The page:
How to Build a Brand

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Lesson Overview

In this series of lessons, we will pivot from web design to your business and learn How to Create Your Web Design Brand.

In this particular lesson, we will learn:

  1. What is a brand?
  2. How do you create an easily recognizable and lovable brand?
    • Brand Identity
    • Brand Reputation


Lesson Transcription

Welcome! I’m Leighton, your webmaster. In this series of lessons, let’s learn how to create a brand!

So to kickstart this series… what is a brand? It’s difficult to define, and it’s much more than simply a company name. One reference defines a brand as, “a person’s perception of a product, service, experience, or organization.” So more than simply the name, it’s includes the identity and reputation of a company. Brands can change over time — they can develop, expand, respond and shift with the times.

Further, brands involve your feelings. How do you feel when you interact with a certain company? Do you love certain brands? Do you strongly dislike any companies? A good (and bad) experience goes a long way, and that’s why successful brands today are always emotionally infused. They hold great emotional meaning for people and that’s what makes that brand loved and respected. Think about it! If you had a great experience at a coffee shop, what do you do? Tell others! What if you had a terrible experience? Same thing. Tell others! Your emotional reaction to the experience you had with that brand moves you to act. And how you act either helps or harms the brand. One person’s opinion on the brand might not seem like much, but if the majority hold a similar opinion, for better or worse, the brand forms a reputation.

What major brands can you think of? Toyota, Wal-Mart, Apple, Google, Nike, Disney, Samsung, Chick Fil-A, McDonald’s, all wildly successful, globally-recognized brands. Successful brands like those have a simple, universal logo that evokes an emotion as soon as you see it. Let’s test that: When I say the name, Coca-Cola, can you envision the logo? What color is it? What does the font look like? Is it traditional or cursive? Does the name evoke an emotion? Do you like or dislike their soda? Yes, look at all the subconscious associations you have with simply the name, Coca-Cola, and that’s because they have thoughtfully created a successful brand.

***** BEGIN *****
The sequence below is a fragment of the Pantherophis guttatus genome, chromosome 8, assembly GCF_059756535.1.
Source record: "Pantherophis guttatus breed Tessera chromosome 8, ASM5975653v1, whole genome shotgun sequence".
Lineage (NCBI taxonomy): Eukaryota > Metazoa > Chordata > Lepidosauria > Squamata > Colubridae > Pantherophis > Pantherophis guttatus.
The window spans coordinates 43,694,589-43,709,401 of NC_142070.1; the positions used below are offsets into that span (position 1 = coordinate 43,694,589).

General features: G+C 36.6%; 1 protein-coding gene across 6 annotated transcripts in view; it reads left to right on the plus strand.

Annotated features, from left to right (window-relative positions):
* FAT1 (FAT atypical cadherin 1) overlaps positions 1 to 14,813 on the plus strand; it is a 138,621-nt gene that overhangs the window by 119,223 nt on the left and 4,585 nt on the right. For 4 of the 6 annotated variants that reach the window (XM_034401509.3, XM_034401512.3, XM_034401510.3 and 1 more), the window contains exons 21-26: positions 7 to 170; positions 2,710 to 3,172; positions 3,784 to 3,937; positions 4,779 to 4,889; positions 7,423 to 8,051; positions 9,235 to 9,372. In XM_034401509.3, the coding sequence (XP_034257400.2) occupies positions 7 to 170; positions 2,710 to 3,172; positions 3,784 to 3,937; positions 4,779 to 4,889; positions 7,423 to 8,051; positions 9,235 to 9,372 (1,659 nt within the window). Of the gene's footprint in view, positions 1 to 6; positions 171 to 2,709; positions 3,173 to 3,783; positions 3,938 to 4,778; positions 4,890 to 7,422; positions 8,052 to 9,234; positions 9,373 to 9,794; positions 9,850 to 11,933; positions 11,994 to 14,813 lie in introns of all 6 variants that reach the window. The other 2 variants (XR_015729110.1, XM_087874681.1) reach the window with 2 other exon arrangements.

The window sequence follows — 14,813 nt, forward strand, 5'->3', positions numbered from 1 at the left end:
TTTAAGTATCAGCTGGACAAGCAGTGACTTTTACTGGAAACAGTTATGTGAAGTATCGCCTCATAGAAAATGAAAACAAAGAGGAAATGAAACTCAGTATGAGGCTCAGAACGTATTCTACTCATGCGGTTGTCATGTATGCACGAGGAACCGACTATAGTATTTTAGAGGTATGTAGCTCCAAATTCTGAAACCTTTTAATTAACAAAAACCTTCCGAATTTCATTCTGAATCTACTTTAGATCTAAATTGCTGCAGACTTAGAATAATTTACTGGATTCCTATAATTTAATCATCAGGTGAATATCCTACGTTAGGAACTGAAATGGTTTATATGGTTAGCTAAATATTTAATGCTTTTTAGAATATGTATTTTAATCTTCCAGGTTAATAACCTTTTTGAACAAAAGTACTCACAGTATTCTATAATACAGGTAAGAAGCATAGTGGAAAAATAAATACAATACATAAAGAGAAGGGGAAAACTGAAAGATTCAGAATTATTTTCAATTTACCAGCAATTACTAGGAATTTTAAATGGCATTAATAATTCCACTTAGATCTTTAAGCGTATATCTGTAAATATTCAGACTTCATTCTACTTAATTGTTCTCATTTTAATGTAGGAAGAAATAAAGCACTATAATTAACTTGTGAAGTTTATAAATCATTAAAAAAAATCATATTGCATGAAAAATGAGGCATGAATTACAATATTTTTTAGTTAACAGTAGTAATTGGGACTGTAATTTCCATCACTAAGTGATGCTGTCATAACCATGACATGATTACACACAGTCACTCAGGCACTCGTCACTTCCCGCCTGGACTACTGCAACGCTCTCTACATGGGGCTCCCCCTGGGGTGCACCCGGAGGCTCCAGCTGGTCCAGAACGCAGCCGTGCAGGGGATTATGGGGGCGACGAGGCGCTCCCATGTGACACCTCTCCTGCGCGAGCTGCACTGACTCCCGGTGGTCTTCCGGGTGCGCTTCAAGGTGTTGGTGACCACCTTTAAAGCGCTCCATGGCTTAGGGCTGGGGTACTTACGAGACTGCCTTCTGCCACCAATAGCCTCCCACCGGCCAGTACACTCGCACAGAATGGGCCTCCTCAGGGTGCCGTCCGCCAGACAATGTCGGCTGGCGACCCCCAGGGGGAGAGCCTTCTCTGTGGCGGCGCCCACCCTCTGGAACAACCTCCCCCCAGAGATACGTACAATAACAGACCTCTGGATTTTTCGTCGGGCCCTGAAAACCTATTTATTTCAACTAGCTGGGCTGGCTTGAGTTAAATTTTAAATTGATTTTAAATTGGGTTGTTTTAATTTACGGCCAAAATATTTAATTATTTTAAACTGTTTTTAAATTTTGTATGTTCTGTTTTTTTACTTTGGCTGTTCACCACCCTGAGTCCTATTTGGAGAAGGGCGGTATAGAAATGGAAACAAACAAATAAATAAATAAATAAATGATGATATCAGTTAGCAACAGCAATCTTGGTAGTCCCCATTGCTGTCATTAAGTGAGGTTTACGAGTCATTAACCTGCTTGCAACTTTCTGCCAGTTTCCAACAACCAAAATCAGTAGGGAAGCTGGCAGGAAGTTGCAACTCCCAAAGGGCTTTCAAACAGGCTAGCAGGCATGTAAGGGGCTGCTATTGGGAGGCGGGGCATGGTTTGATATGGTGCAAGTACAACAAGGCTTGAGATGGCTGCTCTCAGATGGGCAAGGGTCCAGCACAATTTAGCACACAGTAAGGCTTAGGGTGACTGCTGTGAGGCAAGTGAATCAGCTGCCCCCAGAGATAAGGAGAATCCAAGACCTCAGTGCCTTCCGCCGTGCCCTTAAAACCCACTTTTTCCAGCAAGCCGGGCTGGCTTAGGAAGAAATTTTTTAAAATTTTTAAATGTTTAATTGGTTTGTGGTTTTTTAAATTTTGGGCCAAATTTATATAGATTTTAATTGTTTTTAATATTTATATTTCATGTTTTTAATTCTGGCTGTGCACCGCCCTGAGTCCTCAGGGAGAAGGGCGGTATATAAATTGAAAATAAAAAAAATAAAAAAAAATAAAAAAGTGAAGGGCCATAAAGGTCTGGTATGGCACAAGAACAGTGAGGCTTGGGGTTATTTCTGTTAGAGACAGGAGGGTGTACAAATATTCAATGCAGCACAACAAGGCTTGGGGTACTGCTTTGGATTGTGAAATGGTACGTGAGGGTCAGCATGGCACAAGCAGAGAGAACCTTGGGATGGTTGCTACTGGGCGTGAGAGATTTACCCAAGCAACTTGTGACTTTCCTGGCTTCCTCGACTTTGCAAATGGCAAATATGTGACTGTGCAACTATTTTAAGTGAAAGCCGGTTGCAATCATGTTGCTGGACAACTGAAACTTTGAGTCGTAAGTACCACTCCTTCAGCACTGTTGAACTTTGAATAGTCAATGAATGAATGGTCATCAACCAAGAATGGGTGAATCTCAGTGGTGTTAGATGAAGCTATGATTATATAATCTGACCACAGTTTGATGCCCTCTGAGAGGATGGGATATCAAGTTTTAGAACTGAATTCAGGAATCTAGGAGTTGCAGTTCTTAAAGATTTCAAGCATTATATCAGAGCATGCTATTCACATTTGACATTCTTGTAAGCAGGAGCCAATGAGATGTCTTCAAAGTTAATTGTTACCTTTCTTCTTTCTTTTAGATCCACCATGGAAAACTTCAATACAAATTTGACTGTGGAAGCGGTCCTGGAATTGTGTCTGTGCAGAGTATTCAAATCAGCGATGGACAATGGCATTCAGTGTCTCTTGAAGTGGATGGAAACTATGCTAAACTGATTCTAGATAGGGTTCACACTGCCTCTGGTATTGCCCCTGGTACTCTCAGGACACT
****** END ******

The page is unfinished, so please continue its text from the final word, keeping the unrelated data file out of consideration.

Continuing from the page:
So how do you go about creating a brand that’s easily recognizable and lovable? Well, there’s 2 main components: Identity and Reputation. The first is how you project your brand, and the 2nd is how your brand is perceived. Let’s break these down, and as we do, notice how much control you have over these things.

  • Brand Identity — These are the visible elements of your brand: the company name, logo, color palette, slogan, etc. It includes the tone and wording of your marketing messages. Your identity are the things you can control. You can design your brand, make it look fun, modern, traditional, eco-friendly, or whatever you have in mind. Whatever you’re looking to project, all of your branding choices should consistently reflect that goal. In fact, do you think a brand marketing to a younger age bracket would use the same word choice as another brand targeting seniors? What would change? Well, for one, seniors have more life experience and a wider vocabulary. They’ll appreciate more complex words and a brand that projects confidence and security. With the younger generation, it’s a feat just to hold their attention! They want discounts and loyalty perks. Yes, with careful consideration, a brand can send the correct message to the correct audience, and that, they can control. But what do they have less control over? Their reputation.
  • Brand Reputation — The reputation is how a brand is perceived. How do you perceive Apple? They project “high-end, cutting-edge,” and does that align with their reputation? I think so. What about McDonald’s? Here’s some various snippets from their website: “our food uses priority ingredients, sustainably sourced, ethically produced to ensure the health and safety of both customers and animals.” But what’s their reputation? Does their reputation align with their stated goals? What do you think? What’s my point? Here’s my point: A brand can state whatever they want, but the customers will decide its reputation. In fact, there’s entire companies dedicated to PR, or Public Relations, to help shape (or save) a brand’s reputation, but ultimately, it’s up to the public, and the public can change their mind. Can you think of any brands that have “gone downhill”? Or maybe “gone uphill,” improved over time, rebounded? A brand’s reputation, much like the brand itself, can evolve over time.

RECAP: What have we learned so far?

  1. A brand includes its visible elements, like the name, logo and color palette, but also the emotions evoked by it.
  2. A brand’s identity can be thoughtfully designed to send a specific message to the appropriate audience.
  3. A brand’s reputation is decided upon by its customers. It can improve or worsen over time.

So we briefly discussed how to create a brand, but in the next lesson, we’ll talk about creating your brand for your website design business. Super exciting, and I’m ready to share my tips!

I’m Leighton, and now you know… how to create a brand!


Lesson Homework

Think of different brands and how you perceive them. Think of brands you like, dislike, and why you feel that way.